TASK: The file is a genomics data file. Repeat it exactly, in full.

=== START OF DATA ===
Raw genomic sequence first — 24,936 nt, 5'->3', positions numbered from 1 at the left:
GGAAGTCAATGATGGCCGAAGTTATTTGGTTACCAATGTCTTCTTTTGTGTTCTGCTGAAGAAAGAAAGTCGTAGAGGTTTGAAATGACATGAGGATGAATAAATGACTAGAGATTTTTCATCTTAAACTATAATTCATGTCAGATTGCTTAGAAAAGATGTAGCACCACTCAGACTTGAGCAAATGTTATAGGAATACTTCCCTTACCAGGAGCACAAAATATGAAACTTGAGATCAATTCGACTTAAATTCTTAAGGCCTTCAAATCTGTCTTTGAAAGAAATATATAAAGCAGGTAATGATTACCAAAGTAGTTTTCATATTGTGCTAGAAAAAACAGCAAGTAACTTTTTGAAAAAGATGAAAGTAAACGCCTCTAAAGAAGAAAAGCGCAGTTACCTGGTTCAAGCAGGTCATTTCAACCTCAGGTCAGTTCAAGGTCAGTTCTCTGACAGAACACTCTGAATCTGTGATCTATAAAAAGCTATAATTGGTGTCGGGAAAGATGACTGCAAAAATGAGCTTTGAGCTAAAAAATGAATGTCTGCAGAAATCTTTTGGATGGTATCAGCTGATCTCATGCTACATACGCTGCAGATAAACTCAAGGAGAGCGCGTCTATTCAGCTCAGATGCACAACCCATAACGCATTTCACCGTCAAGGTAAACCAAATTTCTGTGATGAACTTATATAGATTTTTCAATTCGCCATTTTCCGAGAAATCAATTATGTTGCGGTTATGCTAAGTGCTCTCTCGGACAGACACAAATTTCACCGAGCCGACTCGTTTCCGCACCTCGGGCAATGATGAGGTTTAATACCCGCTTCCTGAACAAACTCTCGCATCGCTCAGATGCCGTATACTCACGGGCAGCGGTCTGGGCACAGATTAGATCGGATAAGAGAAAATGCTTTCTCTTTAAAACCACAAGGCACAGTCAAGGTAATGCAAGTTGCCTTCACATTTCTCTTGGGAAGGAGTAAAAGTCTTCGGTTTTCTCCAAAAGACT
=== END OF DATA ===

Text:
Raw genomic sequence first — 24,936 nt, 5'->3', positions numbered from 1 at the left:
GGAAGTCAATGATGGCCGAAGTTATTTGGTTACCAATGTCTTCTTTTGTGTTCTGCTGAAGAAAGAAAGTCGTAGAGGTTTGAAATGACATGAGGATGAATAAATGACTAGAGATTTTTCATCTTAAACTATAATTCATGTCAGATTGCTTAGAAAAGATGTAGCACCACTCAGACTTGAGCAAATGTTATAGGAATACTTCCCTTACCAGGAGCACAAAATATGAAACTTGAGATCAATTCGACTTAAATTCTTAAGGCCTTCAAATCTGTCTTTGAAAGAAATATATAAAGCAGGTAATGATTACCAAAGTAGTTTTCATATTGTGCTAGAAAAAACAGCAAGTAACTTTTTGAAAAAGATGAAAGTAAACGCCTCTAAAGAAGAAAAGCGCAGTTACCTGGTTCAAGCAGGTCATTTCAACCTCAGGTCAGTTCAAGGTCAGTTCTCTGACAGAACACTCTGAATCTGTGATCTATAAAAAGCTATAATTGGTGTCGGGAAAGATGACTGCAAAAATGAGCTTTGAGCTAAAAAATGAATGTCTGCAGAAATCTTTTGGATGGTATCAGCTGATCTCATGCTACATACGCTGCAGATAAACTCAAGGAGAGCGCGTCTATTCAGCTCAGATGCACAACCCATAACGCATTTCACCGTCAAGGTAAACCAAATTTCTGTGATGAACTTATATAGATTTTTCAATTCGCCATTTTCCGAGAAATCAATTATGTTGCGGTTATGCTAAGTGCTCTCTCGGACAGACACAAATTTCACCGAGCCGACTCGTTTCCGCACCTCGGGCAATGATGAGGTTTAATACCCGCTTCCTGAACAAACTCTCGCATCGCTCAGATGCCGTATACTCACGGGCAGCGGTCTGGGCACAGATTAGATCGGATAAGAGAAAATGCTTTCTCTTTAAAACCACAAGGCACAGTCAAGGTAATGCAAGTTGCCTTCACATTTCTCTTGGGAAGGAGTAAAAGTCTTCGGTTTTCTCCAAAAGACT